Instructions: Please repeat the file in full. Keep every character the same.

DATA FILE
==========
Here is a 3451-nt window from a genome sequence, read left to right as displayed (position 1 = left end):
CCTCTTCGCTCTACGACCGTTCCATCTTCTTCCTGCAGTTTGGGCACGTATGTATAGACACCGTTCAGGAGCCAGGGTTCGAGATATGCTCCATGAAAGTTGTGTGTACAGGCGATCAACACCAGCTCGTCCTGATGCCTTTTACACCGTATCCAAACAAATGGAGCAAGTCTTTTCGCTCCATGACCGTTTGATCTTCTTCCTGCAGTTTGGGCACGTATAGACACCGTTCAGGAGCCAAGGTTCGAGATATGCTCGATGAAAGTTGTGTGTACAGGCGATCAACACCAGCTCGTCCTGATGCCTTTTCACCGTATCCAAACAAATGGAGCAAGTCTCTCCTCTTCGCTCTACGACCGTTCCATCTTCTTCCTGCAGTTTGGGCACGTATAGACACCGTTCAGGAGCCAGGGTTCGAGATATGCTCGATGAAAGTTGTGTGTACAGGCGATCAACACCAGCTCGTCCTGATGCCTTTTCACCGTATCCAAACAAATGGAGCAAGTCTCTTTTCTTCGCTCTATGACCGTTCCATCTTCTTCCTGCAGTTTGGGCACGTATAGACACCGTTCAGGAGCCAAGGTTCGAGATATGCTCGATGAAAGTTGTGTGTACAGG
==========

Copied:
Here is a 3451-nt window from a genome sequence, read left to right as displayed (position 1 = left end):
CCTCTTCGCTCTACGACCGTTCCATCTTCTTCCTGCAGTTTGGGCACGTATGTATAGACACCGTTCAGGAGCCAGGGTTCGAGATATGCTCCATGAAAGTTGTGTGTACAGGCGATCAACACCAGCTCGTCCTGATGCCTTTTACACCGTATCCAAACAAATGGAGCAAGTCTTTTCGCTCCATGACCGTTTGATCTTCTTCCTGCAGTTTGGGCACGTATAGACACCGTTCAGGAGCCAAGGTTCGAGATATGCTCGATGAAAGTTGTGTGTACAGGCGATCAACACCAGCTCGTCCTGATGCCTTTTCACCGTATCCAAACAAATGGAGCAAGTCTCTCCTCTTCGCTCTACGACCGTTCCATCTTCTTCCTGCAGTTTGGGCACGTATAGACACCGTTCAGGAGCCAGGGTTCGAGATATGCTCGATGAAAGTTGTGTGTACAGGCGATCAACACCAGCTCGTCCTGATGCCTTTTCACCGTATCCAAACAAATGGAGCAAGTCTCTTTTCTTCGCTCTATGACCGTTCCATCTTCTTCCTGCAGTTTGGGCACGTATAGACACCGTTCAGGAGCCAAGGTTCGAGATATGCTCGATGAAAGTTGTGTGTACAGG